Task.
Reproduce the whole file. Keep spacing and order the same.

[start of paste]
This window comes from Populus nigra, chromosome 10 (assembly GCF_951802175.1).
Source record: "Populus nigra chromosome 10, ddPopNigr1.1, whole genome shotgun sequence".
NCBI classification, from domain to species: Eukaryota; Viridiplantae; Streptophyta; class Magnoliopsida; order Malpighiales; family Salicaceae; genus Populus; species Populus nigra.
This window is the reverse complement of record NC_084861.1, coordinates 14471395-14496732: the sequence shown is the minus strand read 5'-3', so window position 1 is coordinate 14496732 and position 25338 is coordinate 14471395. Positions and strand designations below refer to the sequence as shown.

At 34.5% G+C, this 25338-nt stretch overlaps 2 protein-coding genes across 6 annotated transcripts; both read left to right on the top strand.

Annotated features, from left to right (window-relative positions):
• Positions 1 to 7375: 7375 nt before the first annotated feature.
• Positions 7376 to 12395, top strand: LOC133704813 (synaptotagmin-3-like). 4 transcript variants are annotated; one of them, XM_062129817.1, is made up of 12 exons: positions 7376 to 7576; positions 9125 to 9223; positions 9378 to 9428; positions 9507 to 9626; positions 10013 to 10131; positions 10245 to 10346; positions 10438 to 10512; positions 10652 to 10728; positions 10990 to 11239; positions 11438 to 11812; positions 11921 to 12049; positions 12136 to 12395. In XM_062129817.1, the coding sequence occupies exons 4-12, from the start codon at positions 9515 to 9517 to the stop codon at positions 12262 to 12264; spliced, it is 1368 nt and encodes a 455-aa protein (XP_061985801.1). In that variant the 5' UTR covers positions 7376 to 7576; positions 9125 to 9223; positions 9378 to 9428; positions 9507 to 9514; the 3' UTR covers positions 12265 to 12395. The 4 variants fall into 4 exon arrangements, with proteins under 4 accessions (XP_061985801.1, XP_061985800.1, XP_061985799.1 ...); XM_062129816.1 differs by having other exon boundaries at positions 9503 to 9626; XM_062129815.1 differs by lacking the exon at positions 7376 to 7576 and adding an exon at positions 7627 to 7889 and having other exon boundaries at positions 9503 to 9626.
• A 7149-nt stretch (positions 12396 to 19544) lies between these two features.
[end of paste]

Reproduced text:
This window comes from Populus nigra, chromosome 10 (assembly GCF_951802175.1).
Source record: "Populus nigra chromosome 10, ddPopNigr1.1, whole genome shotgun sequence".
NCBI classification, from domain to species: Eukaryota; Viridiplantae; Streptophyta; class Magnoliopsida; order Malpighiales; family Salicaceae; genus Populus; species Populus nigra.
This window is the reverse complement of record NC_084861.1, coordinates 14471395-14496732: the sequence shown is the minus strand read 5'-3', so window position 1 is coordinate 14496732 and position 25338 is coordinate 14471395. Positions and strand designations below refer to the sequence as shown.

At 34.5% G+C, this 25338-nt stretch overlaps 2 protein-coding genes across 6 annotated transcripts; both read left to right on the top strand.

Annotated features, from left to right (window-relative positions):
• Positions 1 to 7375: 7375 nt before the first annotated feature.
• Positions 7376 to 12395, top strand: LOC133704813 (synaptotagmin-3-like). 4 transcript variants are annotated; one of them, XM_062129817.1, is made up of 12 exons: positions 7376 to 7576; positions 9125 to 9223; positions 9378 to 9428; positions 9507 to 9626; positions 10013 to 10131; positions 10245 to 10346; positions 10438 to 10512; positions 10652 to 10728; positions 10990 to 11239; positions 11438 to 11812; positions 11921 to 12049; positions 12136 to 12395. In XM_062129817.1, the coding sequence occupies exons 4-12, from the start codon at positions 9515 to 9517 to the stop codon at positions 12262 to 12264; spliced, it is 1368 nt and encodes a 455-aa protein (XP_061985801.1). In that variant the 5' UTR covers positions 7376 to 7576; positions 9125 to 9223; positions 9378 to 9428; positions 9507 to 9514; the 3' UTR covers positions 12265 to 12395. The 4 variants fall into 4 exon arrangements, with proteins under 4 accessions (XP_061985801.1, XP_061985800.1, XP_061985799.1 ...); XM_062129816.1 differs by having other exon boundaries at positions 9503 to 9626; XM_062129815.1 differs by lacking the exon at positions 7376 to 7576 and adding an exon at positions 7627 to 7889 and having other exon boundaries at positions 9503 to 9626.
• A 7149-nt stretch (positions 12396 to 19544) lies between these two features.